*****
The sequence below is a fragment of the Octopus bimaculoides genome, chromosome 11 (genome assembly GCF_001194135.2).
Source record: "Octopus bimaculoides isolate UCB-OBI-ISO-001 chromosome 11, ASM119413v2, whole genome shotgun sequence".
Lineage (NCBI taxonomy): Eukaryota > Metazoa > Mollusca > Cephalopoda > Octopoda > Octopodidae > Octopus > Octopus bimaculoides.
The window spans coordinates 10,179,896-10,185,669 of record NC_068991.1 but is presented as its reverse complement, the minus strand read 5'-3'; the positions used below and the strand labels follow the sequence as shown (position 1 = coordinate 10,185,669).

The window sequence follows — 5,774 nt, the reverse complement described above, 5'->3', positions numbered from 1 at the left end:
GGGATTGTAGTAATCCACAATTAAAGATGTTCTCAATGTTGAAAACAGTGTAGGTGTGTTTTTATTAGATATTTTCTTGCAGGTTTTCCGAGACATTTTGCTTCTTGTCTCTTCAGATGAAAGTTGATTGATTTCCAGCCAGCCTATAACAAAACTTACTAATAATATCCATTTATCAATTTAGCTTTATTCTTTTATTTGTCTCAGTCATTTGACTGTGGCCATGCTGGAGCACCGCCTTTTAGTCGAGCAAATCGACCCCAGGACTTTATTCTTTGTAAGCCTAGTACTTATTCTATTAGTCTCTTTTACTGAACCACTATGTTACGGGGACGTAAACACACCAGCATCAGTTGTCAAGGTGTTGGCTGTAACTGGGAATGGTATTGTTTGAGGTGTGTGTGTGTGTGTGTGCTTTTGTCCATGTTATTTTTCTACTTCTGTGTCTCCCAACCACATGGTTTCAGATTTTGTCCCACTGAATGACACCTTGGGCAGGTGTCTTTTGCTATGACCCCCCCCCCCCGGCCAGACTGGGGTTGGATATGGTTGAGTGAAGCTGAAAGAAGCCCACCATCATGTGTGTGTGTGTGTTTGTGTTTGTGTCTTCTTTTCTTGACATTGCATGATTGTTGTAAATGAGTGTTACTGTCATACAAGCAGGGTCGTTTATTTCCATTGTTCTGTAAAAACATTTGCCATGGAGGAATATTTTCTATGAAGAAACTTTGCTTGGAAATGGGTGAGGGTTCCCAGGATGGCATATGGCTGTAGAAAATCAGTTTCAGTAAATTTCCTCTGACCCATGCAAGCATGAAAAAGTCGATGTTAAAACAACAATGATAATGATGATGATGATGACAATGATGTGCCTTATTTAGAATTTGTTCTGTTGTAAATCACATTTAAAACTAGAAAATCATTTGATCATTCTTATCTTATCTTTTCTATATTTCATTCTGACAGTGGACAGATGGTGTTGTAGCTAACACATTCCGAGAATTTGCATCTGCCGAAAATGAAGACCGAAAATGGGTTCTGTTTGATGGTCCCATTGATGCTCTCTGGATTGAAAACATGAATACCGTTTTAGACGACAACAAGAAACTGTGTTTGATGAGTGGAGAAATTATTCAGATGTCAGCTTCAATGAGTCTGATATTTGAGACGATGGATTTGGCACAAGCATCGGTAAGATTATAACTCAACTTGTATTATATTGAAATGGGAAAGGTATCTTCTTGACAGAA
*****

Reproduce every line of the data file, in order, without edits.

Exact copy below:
The sequence below is a fragment of the Octopus bimaculoides genome, chromosome 11 (genome assembly GCF_001194135.2).
Source record: "Octopus bimaculoides isolate UCB-OBI-ISO-001 chromosome 11, ASM119413v2, whole genome shotgun sequence".
Lineage (NCBI taxonomy): Eukaryota > Metazoa > Mollusca > Cephalopoda > Octopoda > Octopodidae > Octopus > Octopus bimaculoides.
The window spans coordinates 10,179,896-10,185,669 of record NC_068991.1 but is presented as its reverse complement, the minus strand read 5'-3'; the positions used below and the strand labels follow the sequence as shown (position 1 = coordinate 10,185,669).

The window sequence follows — 5,774 nt, the reverse complement described above, 5'->3', positions numbered from 1 at the left end:
GGGATTGTAGTAATCCACAATTAAAGATGTTCTCAATGTTGAAAACAGTGTAGGTGTGTTTTTATTAGATATTTTCTTGCAGGTTTTCCGAGACATTTTGCTTCTTGTCTCTTCAGATGAAAGTTGATTGATTTCCAGCCAGCCTATAACAAAACTTACTAATAATATCCATTTATCAATTTAGCTTTATTCTTTTATTTGTCTCAGTCATTTGACTGTGGCCATGCTGGAGCACCGCCTTTTAGTCGAGCAAATCGACCCCAGGACTTTATTCTTTGTAAGCCTAGTACTTATTCTATTAGTCTCTTTTACTGAACCACTATGTTACGGGGACGTAAACACACCAGCATCAGTTGTCAAGGTGTTGGCTGTAACTGGGAATGGTATTGTTTGAGGTGTGTGTGTGTGTGTGTGCTTTTGTCCATGTTATTTTTCTACTTCTGTGTCTCCCAACCACATGGTTTCAGATTTTGTCCCACTGAATGACACCTTGGGCAGGTGTCTTTTGCTATGACCCCCCCCCCCCGGCCAGACTGGGGTTGGATATGGTTGAGTGAAGCTGAAAGAAGCCCACCATCATGTGTGTGTGTGTGTTTGTGTTTGTGTCTTCTTTTCTTGACATTGCATGATTGTTGTAAATGAGTGTTACTGTCATACAAGCAGGGTCGTTTATTTCCATTGTTCTGTAAAAACATTTGCCATGGAGGAATATTTTCTATGAAGAAACTTTGCTTGGAAATGGGTGAGGGTTCCCAGGATGGCATATGGCTGTAGAAAATCAGTTTCAGTAAATTTCCTCTGACCCATGCAAGCATGAAAAAGTCGATGTTAAAACAACAATGATAATGATGATGATGATGACAATGATGTGCCTTATTTAGAATTTGTTCTGTTGTAAATCACATTTAAAACTAGAAAATCATTTGATCATTCTTATCTTATCTTTTCTATATTTCATTCTGACAGTGGACAGATGGTGTTGTAGCTAACACATTCCGAGAATTTGCATCTGCCGAAAATGAAGACCGAAAATGGGTTCTGTTTGATGGTCCCATTGATGCTCTCTGGATTGAAAACATGAATACCGTTTTAGACGACAACAAGAAACTGTGTTTGATGAGTGGAGAAATTATTCAGATGTCAGCTTCAATGAGTCTGATATTTGAGACGATGGATTTGGCACAAGCATCGGTAAGATTATAACTCAACTTGTATTATATTGAAATGGGAAAGGTATCTTCTTGACAGAA